Astron. Astrophys. 353, 729-740 (2000)

## 2. Numerical simulations

We investigate the propagation of an initially monoenergetic neutral beam. For simplicity particles of the background plasma are assumed `immobile' so that they provide only beam electron scattering and collisional drag on the beam particles, i.e. as already stated, no beam current neutralization by the background plasma flow is considered.

If we assume a neutral beam with an infinite cross-section or a beam propagating along straight magnetic field lines, the electron beam heating can be considered as 1-D in the electric field and 2-D in electron beam velocities. Thus, to demonstrate the heating, a modified 1-D electrostatic particle numerical code can be used.

Even in the simplest case of an infinite homogeneous neutral beam, this purely temporal problem is complicated by the large range of time-scales involved - from the electron plasma period up to the proton collision time. Since the proton collision time is long compared to the electron collision time and extremely long compared to the electron plasma period, in this Sect. we simplify the problem by considering collisional effects on electrons only - i.e. we approximate beam protons as infinitely heavy. Moreover, to shorten computation times the energy losses and scattering of electrons are artificially increased. For this reason we are speaking only about a scaled demonstration of the initial stages of the heating process.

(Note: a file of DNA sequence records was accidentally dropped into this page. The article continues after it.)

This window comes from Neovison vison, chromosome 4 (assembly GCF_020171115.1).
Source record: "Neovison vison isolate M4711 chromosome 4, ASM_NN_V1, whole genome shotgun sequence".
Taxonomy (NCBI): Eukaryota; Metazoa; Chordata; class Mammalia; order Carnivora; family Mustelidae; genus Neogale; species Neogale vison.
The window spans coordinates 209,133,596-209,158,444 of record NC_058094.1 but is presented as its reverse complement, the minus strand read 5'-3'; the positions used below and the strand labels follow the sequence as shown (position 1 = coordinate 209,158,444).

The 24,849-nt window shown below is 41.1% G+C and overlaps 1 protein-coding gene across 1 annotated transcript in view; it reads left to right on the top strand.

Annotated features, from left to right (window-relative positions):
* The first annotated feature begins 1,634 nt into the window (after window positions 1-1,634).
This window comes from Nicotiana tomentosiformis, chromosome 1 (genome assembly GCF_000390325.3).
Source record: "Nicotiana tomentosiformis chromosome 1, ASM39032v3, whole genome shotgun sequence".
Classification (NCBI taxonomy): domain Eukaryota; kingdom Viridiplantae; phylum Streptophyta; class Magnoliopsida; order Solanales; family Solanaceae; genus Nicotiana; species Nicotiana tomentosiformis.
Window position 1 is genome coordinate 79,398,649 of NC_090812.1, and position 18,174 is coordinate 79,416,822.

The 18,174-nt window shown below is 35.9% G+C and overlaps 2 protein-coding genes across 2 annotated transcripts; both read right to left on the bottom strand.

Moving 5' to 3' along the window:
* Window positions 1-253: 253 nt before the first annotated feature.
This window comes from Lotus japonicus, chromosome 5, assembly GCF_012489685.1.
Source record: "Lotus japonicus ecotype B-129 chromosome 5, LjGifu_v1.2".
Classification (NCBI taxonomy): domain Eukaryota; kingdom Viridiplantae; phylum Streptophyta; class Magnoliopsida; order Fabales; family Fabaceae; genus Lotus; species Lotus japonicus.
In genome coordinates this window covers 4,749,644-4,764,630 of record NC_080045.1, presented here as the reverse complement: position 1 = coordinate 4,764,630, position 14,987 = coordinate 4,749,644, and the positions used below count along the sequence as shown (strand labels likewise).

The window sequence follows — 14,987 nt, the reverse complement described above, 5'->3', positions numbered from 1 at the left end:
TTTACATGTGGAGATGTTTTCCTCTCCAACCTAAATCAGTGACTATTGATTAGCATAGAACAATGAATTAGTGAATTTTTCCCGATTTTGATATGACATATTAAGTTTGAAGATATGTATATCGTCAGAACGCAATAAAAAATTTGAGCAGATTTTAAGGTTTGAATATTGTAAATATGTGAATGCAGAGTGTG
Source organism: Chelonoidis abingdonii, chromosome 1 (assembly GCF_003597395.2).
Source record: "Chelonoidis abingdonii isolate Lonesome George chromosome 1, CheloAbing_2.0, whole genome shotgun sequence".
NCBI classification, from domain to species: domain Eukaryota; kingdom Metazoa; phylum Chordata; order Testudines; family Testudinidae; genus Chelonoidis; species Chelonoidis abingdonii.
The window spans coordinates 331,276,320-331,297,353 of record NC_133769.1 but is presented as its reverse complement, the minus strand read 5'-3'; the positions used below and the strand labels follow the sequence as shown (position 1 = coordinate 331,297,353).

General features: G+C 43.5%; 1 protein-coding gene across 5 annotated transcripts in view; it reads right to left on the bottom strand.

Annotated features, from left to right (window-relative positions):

In the standard numerical electrostatic particle code (Birdsall & Langdon 1985) a homogeneous infinite neutral beam cannot be simulated, even with periodic boundary conditions. The reason is that in the code there can be no charge at infinity and it is such charges which can be thought of as the source of the charge separation electric field. To overcome this, we made a simulation using a code with periodic boundary conditions, but with the neutral beam shorter than the length of the system so that beam-end effects are present. For the length of the system we took ( = 256 grid points) with the neutral beam initially between and , i.e. occupying half of the system length. 10000 numerical electrons and 10000 numerical protons were considered. It is useful to make particle code computations in the frame of the beam protons, where the initial velocities of both electrons and protons are zero. Nevertheless, for scattering computations the initial beam speed in the background plasma frame of = 10 code velocity units ( ) needs to be defined (scaled code velocities are denoted by upper case `V').